5:34 p.m. on December 30, 2017 (EST)
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No one has mentioned pulling sweat lodges on backpacking trips.  Such lodges are easy to build and use minimal materials---I once built a single person lodge using dental floss, saplings and a tent fly on a trip into Pisgah NF.  Just dig a small hole for the hot rocks and have some pour water.  It's a great way to bathe in the outdoors, especially in the winter.


Scan2-0001-XLsssdssss.jpg
When I lived at my NC ridgetop tipi I always had a sweatlodge nearby---the frame can be seen in this pic.

5:54 a.m. on December 31, 2017 (EST)
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ppine said:

How about natural hot springs?  Nevada and eastern California are full of them.

There are some perfect ones at odd locations that I will not name. 

My favorite was 15 miles from the nearest road in the eastern Sierra.  Someone brought in a cast iron bath tub on a mule.  The water is around 103 degrees.  One of the best baths of my life.

 

 

I am a REAL aficionado of hot springs.  I have amassed quite a collection of literature documenting the hot springs of the Sierra and Western Nevada.  Oddly no single publication documents the complete roster of springs in any given region.  It is also noteworthy that the dynamics of geology and climate have caused some documented springs to go dormant, while others have sustained changes in water temps that make them amiable in some instances, and unsafe for humans in other instances.  As a result of the various dynamic influences, there very well may be a few new, undocumented, springs awaiting discovery.

I research areas I visit for the first time to see if one fits into my itinerary.  I believe I know of the bathtub soak you describe, there are three bath tubs soaks in the general vicinity that fit your description.  One is noted to have the temp your describe, which I consider the perfect soak temp.  But thus far I haven't been able to convince my travel companions to make the detour necessary to visit it.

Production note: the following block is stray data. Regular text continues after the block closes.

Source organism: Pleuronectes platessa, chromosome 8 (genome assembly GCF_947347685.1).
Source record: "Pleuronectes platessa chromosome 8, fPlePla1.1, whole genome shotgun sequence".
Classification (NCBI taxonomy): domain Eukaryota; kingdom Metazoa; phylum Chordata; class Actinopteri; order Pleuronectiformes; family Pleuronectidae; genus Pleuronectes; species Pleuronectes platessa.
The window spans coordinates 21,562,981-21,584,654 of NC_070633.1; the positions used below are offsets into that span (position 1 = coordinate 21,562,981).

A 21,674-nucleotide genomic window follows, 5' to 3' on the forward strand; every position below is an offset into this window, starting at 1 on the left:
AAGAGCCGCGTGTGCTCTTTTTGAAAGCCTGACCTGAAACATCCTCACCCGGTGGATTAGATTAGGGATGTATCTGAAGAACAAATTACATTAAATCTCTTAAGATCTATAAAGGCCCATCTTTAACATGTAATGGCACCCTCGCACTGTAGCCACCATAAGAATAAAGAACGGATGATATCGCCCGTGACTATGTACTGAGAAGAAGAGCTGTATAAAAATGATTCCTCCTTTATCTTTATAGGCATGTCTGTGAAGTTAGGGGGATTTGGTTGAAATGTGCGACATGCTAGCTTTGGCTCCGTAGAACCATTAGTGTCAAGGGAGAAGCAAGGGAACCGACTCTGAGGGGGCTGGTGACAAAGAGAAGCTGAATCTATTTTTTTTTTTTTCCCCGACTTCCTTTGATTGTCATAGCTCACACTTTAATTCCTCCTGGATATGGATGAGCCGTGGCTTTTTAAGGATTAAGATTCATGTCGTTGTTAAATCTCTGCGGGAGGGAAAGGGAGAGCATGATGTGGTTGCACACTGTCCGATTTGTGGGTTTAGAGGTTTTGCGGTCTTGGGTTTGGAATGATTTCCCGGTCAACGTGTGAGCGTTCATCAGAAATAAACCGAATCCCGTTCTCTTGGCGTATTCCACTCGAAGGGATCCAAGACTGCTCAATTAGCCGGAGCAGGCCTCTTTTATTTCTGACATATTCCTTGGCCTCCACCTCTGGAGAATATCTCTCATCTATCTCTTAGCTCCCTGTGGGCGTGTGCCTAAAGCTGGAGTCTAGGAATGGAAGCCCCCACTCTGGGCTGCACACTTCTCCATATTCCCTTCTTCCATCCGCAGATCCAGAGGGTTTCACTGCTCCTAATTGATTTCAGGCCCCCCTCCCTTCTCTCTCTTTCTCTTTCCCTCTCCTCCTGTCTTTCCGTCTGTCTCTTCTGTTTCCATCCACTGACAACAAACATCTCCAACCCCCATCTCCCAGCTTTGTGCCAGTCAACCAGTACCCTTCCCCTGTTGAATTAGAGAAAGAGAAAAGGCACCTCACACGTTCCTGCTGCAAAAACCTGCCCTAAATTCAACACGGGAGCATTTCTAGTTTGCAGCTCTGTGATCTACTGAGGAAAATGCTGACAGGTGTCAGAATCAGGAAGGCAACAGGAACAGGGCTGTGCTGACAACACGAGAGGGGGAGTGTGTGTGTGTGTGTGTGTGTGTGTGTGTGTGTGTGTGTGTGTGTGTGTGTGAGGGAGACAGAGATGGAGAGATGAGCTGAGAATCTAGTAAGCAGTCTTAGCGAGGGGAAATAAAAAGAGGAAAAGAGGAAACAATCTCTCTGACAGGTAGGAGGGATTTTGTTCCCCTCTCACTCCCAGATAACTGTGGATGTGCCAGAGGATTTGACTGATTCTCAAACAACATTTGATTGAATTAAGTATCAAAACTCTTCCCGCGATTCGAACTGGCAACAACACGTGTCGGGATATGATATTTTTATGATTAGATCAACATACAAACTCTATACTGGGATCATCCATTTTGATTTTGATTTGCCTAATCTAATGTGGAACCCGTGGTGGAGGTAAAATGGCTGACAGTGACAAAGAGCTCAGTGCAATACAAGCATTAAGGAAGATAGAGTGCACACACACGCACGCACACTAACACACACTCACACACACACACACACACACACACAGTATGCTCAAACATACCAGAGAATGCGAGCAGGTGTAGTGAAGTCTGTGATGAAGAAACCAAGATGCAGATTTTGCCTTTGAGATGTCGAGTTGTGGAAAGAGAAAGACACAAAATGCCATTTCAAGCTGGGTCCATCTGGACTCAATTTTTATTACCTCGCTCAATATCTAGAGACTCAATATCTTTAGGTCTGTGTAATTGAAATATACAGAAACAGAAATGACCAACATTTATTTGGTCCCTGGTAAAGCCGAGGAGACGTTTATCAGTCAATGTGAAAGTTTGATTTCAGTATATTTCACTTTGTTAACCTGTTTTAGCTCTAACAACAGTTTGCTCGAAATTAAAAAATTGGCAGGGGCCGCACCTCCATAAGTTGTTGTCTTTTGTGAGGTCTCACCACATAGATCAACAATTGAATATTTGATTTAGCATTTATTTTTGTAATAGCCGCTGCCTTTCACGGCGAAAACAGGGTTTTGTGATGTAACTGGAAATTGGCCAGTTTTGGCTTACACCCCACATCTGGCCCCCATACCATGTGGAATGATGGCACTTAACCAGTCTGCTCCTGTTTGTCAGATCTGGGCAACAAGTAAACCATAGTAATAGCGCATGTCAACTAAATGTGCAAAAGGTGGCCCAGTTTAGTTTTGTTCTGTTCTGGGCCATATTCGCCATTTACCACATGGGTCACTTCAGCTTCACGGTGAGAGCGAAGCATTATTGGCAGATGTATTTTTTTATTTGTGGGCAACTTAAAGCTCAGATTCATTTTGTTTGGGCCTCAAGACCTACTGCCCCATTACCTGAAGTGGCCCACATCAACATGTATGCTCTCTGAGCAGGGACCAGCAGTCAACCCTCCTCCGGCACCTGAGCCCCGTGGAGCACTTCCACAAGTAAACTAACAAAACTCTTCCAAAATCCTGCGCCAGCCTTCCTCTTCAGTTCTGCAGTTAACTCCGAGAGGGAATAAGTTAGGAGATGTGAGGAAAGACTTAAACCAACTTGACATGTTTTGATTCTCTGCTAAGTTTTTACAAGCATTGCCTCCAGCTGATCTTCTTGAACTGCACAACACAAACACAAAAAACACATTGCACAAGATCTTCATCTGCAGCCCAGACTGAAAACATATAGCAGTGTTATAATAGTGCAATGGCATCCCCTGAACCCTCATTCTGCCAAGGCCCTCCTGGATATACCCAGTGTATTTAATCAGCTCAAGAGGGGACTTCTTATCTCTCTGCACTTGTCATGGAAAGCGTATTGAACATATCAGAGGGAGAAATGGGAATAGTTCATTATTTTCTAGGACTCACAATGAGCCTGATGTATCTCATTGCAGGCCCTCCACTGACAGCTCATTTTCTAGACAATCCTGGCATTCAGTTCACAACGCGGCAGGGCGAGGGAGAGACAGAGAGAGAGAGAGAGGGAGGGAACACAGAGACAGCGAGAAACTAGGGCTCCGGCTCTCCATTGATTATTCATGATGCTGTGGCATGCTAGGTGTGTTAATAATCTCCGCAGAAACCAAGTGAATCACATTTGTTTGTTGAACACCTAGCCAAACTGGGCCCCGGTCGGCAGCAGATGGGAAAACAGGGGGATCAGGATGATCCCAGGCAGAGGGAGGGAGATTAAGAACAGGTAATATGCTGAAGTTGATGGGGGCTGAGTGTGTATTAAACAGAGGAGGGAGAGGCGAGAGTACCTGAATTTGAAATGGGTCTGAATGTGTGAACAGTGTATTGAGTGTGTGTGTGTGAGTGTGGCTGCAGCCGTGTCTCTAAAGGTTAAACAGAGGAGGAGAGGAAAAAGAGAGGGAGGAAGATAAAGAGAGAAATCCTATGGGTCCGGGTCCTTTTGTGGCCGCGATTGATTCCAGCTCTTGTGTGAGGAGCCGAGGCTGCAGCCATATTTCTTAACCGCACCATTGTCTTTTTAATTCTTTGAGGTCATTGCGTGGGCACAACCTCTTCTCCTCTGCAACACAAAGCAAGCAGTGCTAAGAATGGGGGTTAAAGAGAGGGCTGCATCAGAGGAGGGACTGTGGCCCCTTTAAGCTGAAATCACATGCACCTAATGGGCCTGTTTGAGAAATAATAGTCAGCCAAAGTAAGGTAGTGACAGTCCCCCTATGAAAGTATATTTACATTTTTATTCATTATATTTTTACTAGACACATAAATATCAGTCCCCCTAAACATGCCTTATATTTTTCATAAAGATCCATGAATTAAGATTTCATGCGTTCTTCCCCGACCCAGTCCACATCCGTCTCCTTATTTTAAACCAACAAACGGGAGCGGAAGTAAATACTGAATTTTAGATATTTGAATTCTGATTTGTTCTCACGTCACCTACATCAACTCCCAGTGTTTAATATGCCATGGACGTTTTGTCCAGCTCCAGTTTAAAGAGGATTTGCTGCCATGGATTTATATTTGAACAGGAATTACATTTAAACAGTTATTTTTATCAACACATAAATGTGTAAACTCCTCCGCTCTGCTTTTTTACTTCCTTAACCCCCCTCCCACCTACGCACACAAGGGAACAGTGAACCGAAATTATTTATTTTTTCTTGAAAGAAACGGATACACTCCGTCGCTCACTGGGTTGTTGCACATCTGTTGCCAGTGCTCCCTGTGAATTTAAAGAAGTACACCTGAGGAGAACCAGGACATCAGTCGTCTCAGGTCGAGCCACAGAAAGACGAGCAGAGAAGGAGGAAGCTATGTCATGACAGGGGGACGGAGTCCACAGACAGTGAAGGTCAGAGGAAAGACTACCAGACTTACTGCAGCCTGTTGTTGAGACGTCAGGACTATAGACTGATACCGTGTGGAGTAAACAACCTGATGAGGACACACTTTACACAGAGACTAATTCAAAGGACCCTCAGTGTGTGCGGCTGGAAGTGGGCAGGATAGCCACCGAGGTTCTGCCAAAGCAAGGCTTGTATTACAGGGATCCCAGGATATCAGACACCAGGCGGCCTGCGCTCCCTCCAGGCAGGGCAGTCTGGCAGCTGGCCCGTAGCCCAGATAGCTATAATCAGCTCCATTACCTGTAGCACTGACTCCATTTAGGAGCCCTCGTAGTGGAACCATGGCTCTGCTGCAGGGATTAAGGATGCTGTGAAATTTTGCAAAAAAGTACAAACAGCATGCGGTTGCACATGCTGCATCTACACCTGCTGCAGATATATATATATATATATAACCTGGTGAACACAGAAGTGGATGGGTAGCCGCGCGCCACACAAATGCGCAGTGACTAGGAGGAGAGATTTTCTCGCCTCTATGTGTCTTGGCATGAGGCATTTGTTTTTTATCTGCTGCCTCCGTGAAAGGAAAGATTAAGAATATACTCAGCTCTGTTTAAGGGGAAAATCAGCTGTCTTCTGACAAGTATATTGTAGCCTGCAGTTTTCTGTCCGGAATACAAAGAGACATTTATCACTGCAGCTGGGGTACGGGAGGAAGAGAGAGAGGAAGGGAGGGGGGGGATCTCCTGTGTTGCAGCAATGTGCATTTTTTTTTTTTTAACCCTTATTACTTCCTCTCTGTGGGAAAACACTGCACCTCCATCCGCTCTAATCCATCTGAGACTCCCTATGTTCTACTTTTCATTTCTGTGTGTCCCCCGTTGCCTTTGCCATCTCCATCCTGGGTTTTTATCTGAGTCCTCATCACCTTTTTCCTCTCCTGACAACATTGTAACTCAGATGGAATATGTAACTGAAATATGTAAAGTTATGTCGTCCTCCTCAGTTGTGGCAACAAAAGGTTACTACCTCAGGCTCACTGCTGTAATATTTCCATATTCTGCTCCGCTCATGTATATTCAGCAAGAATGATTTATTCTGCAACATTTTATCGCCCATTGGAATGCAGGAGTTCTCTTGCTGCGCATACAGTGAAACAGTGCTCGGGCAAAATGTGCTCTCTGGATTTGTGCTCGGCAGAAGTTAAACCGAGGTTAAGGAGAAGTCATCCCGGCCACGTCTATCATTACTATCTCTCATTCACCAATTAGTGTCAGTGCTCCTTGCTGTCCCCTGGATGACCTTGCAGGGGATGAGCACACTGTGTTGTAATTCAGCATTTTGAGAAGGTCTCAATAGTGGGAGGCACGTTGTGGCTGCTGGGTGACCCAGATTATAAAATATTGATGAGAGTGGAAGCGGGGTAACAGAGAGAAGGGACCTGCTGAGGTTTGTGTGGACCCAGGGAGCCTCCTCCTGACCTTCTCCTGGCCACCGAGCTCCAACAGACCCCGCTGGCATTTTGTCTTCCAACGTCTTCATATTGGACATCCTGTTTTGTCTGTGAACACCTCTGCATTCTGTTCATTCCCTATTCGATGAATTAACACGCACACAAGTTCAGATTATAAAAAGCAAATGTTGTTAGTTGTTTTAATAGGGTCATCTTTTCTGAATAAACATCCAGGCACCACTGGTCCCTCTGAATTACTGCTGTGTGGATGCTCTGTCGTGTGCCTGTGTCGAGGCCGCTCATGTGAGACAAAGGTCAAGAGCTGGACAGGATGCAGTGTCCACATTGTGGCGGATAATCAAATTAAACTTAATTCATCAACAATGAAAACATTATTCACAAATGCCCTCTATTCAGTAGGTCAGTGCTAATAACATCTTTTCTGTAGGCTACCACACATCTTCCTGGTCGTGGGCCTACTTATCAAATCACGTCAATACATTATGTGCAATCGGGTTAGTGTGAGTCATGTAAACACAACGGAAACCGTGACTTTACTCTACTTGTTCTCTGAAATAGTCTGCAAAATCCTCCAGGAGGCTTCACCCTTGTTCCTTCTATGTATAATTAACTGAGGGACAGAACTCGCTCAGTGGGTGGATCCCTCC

Many know of the soaks that are along several trails in the remote Sierra, for example Iva Bell, located just off the Fish Creek Trail, and Kern Hot Spring in the Kern River Trench.  These springs have been loved to death, despite their remote locations.  There are a few additional hot springs in the Sierra interior not documented for some reason, thus spared the loving abuse.  One such spring is located less than a mile from the JMT somewhere east of the Kern River.  It is small, but since very few know its whereabouts, its size suffices.  Limited use, and minimal modifications to reduce human caused erosion has kept it in relatively good condition.  It is almost the perfect hot soak temp, but somewhat sulfurous.  I happened upon it by serendipity, spotting a telltale steam cloud rising in the still air, while doing a winter season traverse that passed through the area.  I will not get more specific, however, because rangers I have since spoken with indicated it is a spring privy only to the few BC rangers manning the station in that region, and a few outfitters and guides that work the area.  I am told even paying clients are not indulged with a visit as part of their trips.  But I imagine someone with a good understanding of geology and access to certain USGS maps can narrow the location of this gem.  'Nuff said...

Ed   

4:50 p.m. on December 31, 2017 (EST)
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The hotsprings sound good with these 8 degree temps were having.The only hotsprings I been to was hotsprings ark for a soak on a car trip,

10:23 a.m. on January 1, 2018 (EST)
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Listen to Bill when it comes to soap and keeping it out of natural waters. 

I was at New Year's Eve party last night with a sweat lodge on my friend's 42 acre farm with a large fire. Clothing was optional and there were about 75 people there. Maybe the West is a little different. 

Feliz Ano Neuvo mis amigos. 

February 21, 2019